A tight budget in '89, too

By , Staff writer of The Christian Science Monitor

Like Old Mother Hubbard of nursery rhyme fame, Lt. Gov. Evelyn Murphy may find an empty cupboard if she moves into the Massachusetts executive suite next January. And there may not be much she can do about it, except to initiate what could be a whopping tax boost or massive cuts in state spending - or both.

Neither the governor nor state legislative leaders are ignoring what forecasters now say could be a $414 million shortfall in the state budget for the year ending June 30. But their baling-wire and chewing-gum solution for this year does nothing to put fiscal 1989 in balance.

Impartial observers close to the revenue scene say they doubt the state can make it very far into next year without major tax boosts.

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Part of the worsening Massachusetts revenue picture has been painted by tax loopholes, like the one upheld June 9 by the state Supreme Court that allows businesses to deduct out-of-state losses from taxable income earned in the commonwealth.

But much of what has happened can also be traced to the state's living beyond its means while basking in economic prosperity during much of the past decade. State fiscal leaders and lawmakers have largely ignored warnings of stormy days ahead from independent watchdog groups such as the highly respected Massachusetts Taxpayers Foundation (MTF).

The shortfall for this year, which just two months ago was forecast at $77 million, has climbed to more than $400 million. Included is the corporate tax loophole that alone could force the state to shell out $92 million in rebates.

Whether new taxes will be needed early next year could depend on the size of the fiscal 1989 budget. The $11.8 billion spending package proposed by Gov. Michael Dukakis in January may be bigger than the commonwealth can afford, especially in view of scaled-down revenue projections. The measure could be $422 million out of balance, Richard Manley, the MTF's president, warned recently.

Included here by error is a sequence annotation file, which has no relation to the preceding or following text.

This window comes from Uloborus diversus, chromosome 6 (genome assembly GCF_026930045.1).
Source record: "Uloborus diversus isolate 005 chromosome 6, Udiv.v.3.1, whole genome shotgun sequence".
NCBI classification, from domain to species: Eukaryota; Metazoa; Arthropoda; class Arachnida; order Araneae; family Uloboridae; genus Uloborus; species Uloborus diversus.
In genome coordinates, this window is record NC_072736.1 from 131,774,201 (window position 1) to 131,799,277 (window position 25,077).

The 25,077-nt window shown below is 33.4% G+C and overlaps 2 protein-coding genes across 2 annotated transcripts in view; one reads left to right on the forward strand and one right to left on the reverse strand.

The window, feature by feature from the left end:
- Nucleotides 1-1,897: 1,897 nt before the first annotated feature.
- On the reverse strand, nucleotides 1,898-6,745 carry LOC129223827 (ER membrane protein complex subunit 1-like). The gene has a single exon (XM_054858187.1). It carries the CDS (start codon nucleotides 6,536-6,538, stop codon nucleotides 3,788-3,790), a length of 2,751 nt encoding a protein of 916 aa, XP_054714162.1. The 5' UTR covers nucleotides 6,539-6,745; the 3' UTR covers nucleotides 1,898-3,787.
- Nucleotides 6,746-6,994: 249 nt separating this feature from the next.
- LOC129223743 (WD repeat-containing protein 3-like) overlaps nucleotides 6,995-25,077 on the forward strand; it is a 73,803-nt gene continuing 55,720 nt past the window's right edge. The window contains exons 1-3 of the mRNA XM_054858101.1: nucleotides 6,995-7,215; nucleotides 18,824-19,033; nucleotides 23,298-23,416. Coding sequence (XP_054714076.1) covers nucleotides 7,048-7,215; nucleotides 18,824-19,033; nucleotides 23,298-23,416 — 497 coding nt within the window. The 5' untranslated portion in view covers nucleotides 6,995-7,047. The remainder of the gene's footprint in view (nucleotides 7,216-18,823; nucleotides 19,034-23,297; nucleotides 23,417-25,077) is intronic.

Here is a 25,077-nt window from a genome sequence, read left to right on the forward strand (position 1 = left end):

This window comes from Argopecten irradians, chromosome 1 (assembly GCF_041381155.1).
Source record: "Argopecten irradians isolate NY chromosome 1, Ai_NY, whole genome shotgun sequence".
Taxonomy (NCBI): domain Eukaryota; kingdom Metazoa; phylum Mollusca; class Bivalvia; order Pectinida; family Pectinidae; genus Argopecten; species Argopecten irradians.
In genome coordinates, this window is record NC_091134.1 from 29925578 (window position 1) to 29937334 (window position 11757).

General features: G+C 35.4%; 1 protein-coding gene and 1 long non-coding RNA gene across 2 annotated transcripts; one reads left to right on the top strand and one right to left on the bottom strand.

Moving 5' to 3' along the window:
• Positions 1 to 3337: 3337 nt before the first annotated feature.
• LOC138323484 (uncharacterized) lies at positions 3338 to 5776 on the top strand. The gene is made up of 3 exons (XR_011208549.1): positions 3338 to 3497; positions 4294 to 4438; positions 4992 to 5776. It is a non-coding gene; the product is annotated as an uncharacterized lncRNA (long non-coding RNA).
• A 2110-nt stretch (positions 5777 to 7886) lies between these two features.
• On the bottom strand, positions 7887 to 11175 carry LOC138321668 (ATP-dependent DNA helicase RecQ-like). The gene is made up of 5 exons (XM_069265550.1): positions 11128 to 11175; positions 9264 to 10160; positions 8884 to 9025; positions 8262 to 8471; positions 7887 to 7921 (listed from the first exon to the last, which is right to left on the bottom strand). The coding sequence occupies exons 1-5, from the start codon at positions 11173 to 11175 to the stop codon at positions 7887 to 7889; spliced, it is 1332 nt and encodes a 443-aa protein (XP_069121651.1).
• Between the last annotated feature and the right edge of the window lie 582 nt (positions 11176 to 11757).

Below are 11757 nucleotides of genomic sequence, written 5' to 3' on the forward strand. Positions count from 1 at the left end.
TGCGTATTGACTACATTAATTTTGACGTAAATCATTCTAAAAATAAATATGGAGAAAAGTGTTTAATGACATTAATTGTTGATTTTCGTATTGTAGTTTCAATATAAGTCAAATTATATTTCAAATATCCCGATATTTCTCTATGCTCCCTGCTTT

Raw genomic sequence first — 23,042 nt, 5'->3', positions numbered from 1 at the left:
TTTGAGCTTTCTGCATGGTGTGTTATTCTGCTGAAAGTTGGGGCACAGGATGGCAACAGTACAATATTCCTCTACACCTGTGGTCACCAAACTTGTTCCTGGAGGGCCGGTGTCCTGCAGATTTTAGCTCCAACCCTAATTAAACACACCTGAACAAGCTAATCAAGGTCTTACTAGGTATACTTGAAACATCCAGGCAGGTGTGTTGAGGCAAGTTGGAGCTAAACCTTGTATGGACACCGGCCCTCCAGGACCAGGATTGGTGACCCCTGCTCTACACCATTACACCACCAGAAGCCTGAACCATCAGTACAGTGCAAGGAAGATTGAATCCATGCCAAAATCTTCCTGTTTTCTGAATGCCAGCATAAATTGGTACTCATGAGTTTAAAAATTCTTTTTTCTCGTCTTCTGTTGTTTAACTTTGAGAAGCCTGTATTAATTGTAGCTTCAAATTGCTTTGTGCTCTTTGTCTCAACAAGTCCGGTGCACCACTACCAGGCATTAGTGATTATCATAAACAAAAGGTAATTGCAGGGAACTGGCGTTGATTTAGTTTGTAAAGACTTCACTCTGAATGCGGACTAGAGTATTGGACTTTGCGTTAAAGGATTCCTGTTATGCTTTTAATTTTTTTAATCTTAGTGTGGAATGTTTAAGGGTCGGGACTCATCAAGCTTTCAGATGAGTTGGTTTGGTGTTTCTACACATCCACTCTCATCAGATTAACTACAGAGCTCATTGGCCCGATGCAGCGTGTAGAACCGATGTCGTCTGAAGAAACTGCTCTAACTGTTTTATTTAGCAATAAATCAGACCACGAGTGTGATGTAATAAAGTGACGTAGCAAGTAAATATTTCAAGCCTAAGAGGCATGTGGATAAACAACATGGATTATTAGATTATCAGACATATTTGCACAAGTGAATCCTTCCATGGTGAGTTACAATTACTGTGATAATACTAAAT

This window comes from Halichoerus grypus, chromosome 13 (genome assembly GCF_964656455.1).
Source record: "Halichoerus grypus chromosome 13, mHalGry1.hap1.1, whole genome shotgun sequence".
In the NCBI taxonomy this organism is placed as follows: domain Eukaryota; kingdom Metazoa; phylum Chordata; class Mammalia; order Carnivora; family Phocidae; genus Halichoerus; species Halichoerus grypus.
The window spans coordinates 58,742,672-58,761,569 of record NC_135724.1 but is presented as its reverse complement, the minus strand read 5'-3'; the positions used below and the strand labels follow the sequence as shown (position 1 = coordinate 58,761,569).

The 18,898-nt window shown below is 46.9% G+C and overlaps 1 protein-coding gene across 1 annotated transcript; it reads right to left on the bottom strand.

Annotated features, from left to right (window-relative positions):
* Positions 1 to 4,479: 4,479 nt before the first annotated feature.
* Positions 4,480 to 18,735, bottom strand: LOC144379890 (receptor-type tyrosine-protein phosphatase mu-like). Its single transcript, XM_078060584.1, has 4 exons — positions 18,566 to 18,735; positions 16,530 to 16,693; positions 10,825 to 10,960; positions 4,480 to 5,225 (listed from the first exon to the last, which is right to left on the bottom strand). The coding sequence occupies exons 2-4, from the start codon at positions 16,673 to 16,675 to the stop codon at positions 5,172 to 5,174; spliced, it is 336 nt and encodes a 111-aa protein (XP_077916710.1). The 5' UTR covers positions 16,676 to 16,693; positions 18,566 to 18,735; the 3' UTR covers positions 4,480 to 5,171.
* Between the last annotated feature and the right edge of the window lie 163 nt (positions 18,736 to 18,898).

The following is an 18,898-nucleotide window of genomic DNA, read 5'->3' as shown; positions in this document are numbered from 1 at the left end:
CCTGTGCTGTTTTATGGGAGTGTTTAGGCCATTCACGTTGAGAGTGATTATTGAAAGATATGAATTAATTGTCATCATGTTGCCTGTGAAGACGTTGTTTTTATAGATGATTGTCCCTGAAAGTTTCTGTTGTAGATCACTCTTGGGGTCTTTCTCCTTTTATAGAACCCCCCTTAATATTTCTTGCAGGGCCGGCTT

But Frank Keefe, the state secretary of administration and finance, plays down the chances of a fiscal crisis. He calls the Manley assessment ``premature'' and ``extreme.''

A major contributor to the current crisis has been inaccurate forecasts from the governor's revenue advisory board. That panel, established by law a dozen years ago at the prodding of the MTF, warned early this year that tax collections were leaner than anticipated last July, when the fiscal 1988 budget was approved.

The current situation stems, at least in part, from a spending policy keyed too much to an assumption that revenues would continue to grow. Neither the administration nor the legislature was prepared for a slowdown as they peered through rose-tinted fiscal glasses.

George Merry is a longtime observer of the Massachusetts political scene.

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